10. A conning aiding ship-board apparatus comprising a television camera mounted forward in the ship to view forwardly and in a downwardly inclined direction; means for swinging said camera in azimuth a control for said means; a scale indicator indicating the angle in azimuth between the azimuth direction in which said camera is pointed and ships heading; second means for Swinging said camera in elevation; a control for said second means; a second scale indicating the angle in elevation between the direction in which said camera is pointed and a pre-determined fore-and-aft angle of trim of the ship; a closed circuit television system including said camera and a television reproducer synchronously operated therewith; means for separating eld pulses from the output from the camera; means for producing, from the separated eld pulses, saw tooth voltage excursions each occupying substantially one field period; a comparator fed as to one input by the saw tooth excursions; a manually variable D.C. voltage source the control for which also operates a scale marked in range; a second manually variable D.C. voltage source the control for which also operates a scale marked in ships draft forward relative to a pre-determined draft forward; means for applying the sum of the two variable D.C. voltages as the second input to the comparator; a gate means fed with output from said comparator; means for 8 separating line pulses from the output from the camera and utilising said separated line pulses to close said gate when said pulses occur and open it between pulses; a signal mixer fed with output from the camera and output passed by said gate; and means for feeding the mixed output from the mixer to the television reproducer.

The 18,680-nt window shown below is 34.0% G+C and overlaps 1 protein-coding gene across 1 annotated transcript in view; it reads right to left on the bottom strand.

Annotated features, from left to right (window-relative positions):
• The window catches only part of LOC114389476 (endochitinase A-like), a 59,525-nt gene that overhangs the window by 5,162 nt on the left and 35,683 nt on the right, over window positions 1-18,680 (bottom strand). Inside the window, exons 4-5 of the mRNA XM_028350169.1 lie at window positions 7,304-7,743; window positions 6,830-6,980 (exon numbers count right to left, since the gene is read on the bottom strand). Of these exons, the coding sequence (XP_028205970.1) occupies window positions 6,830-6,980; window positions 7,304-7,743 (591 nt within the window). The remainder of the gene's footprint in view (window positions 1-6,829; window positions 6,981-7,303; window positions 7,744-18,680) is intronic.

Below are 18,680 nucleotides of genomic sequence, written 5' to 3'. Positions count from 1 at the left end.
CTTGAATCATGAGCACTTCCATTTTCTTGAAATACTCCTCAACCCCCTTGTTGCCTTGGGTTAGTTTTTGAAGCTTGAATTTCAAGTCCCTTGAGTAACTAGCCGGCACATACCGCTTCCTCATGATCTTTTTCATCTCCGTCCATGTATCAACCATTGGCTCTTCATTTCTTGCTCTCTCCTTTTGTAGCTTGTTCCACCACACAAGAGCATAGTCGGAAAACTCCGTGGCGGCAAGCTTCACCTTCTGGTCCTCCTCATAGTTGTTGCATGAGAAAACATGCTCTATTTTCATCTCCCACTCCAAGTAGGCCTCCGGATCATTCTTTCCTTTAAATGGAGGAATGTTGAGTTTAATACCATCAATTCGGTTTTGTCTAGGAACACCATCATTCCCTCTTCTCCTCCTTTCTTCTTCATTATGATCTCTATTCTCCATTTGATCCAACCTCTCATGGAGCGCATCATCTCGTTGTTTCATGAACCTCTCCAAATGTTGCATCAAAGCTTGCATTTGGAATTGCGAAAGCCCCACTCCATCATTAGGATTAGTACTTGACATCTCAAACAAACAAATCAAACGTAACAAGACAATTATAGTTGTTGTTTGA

References Cited UNITED STATES PATENTS 2,786,096 3/1957 Palmer 178-6.8 2,970,310 1/19-61 Bruce 356-5 2,588,035 3/1952 `ONeil 178-7.83

RICHARD MURRAY, Primary Examiner D. E. STOUT, Assistant Examiner U.S. Cl. X.R. 343-112

Patent Citations